Perspective. Global markets can be a bit confusing...
Apple Beats Samsung In Korea, Samsung Beats Apple In The US
Who is winning and where of course depends upon what you are defining as winning. In this case, it’s consumer satisfaction with smartphone technologies. It seems that Samsung beats Apple in the US in terms of this consumer satisfaction, while Apple beats Samsung in Korea. Each is beating the other off home turf and losing on it.
Wow! Building better lawyers, right here in River City! I wonder if this is more generally aplicable, or if only would be lawyers are hard to teach?
Facilitating Better Law Teaching
Facilitating Better Law Teaching, Martin Katz – University of Denver Sturm College of Law – August 2, 2013 Emory Law Journal, Vol. 62, No. 823, 2013 U Denver Legal Studies Research Paper No. 13-37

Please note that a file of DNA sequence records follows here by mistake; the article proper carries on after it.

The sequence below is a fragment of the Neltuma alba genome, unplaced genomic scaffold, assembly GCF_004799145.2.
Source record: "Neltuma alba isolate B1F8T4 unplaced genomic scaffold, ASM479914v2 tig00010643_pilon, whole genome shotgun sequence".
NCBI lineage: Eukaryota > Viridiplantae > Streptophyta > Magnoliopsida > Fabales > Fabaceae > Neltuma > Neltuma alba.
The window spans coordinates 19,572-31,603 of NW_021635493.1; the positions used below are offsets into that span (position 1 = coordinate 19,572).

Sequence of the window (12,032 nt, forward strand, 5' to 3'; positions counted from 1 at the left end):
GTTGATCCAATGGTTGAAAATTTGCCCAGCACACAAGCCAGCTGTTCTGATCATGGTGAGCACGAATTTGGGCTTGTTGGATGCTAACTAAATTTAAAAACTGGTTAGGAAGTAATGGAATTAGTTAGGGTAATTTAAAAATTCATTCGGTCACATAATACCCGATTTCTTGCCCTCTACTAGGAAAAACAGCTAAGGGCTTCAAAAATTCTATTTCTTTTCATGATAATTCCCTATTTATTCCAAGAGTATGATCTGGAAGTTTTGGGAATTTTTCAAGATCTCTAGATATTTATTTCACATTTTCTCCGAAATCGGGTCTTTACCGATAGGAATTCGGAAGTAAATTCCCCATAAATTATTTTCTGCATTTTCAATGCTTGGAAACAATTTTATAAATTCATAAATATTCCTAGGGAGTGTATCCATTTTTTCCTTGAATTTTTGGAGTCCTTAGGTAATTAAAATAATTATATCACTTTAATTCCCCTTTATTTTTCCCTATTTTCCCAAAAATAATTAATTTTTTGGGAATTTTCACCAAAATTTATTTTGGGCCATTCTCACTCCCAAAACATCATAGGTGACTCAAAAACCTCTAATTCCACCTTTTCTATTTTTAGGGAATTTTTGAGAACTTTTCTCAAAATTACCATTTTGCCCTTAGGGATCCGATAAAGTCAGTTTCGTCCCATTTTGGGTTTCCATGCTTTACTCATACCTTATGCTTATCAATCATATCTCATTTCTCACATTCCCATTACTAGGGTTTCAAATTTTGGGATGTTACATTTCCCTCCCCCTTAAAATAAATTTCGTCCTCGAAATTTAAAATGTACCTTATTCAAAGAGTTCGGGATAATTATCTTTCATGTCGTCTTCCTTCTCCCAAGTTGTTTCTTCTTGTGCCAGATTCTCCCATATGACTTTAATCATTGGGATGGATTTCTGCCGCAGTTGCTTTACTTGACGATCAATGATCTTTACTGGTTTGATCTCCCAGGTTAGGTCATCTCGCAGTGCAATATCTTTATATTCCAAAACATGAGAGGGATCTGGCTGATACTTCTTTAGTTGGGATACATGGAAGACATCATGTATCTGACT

“This Essay is about solutions – real solutions that law schools can deploy right now to improve the education we provide. And it is about how to overcome obstacles to implementing those solutions right now. This is how change happens. We have all heard a great deal about the problems facing legal education (and the legal profession more generally). Pundits have gone on for years about how law graduates are ill prepared for practice. More recently, there has been a seemingly endless barrage of commentary about the difficulty recent law graduates face in finding jobs. Often these commentators suggest extreme remedies (such as closing down all United States law schools or completely deregulating law practice so that anyone can offer legal services). Others suggest less extreme, but unrealistic remedies (such as forcing law faculties to change how they teach, stopping them from writing so that they can teach more, or doing away with faculty governance so that they have no say over these matters). My goal here is not to debate the many criticisms that have been leveled at legal education. While these criticisms may be overstated at times, I will start from the premise – which I believe is hard to debate – that most law schools could do a better job than they currently do to prepare their graduates to practice law and to get jobs. I will start by discussing a potential solution to these problems that is non-extreme, well researched, and relatively well accepted within the legal academy: the recommendations contained in the 2007 Carnegie Foundation report on legal education, titled Educating Lawyers (Carnegie Report). I will then explore why the Carnegie Report recommendations are still far from fully implemented in most U.S. law schools. Finally, I will recommend a set of realistic strategies for law schools to more fully implement the Carnegie Report’s recommendations, and introduce a nationwide initiative called Educating Tomorrow’s Lawyers that is designed to facilitate this process.”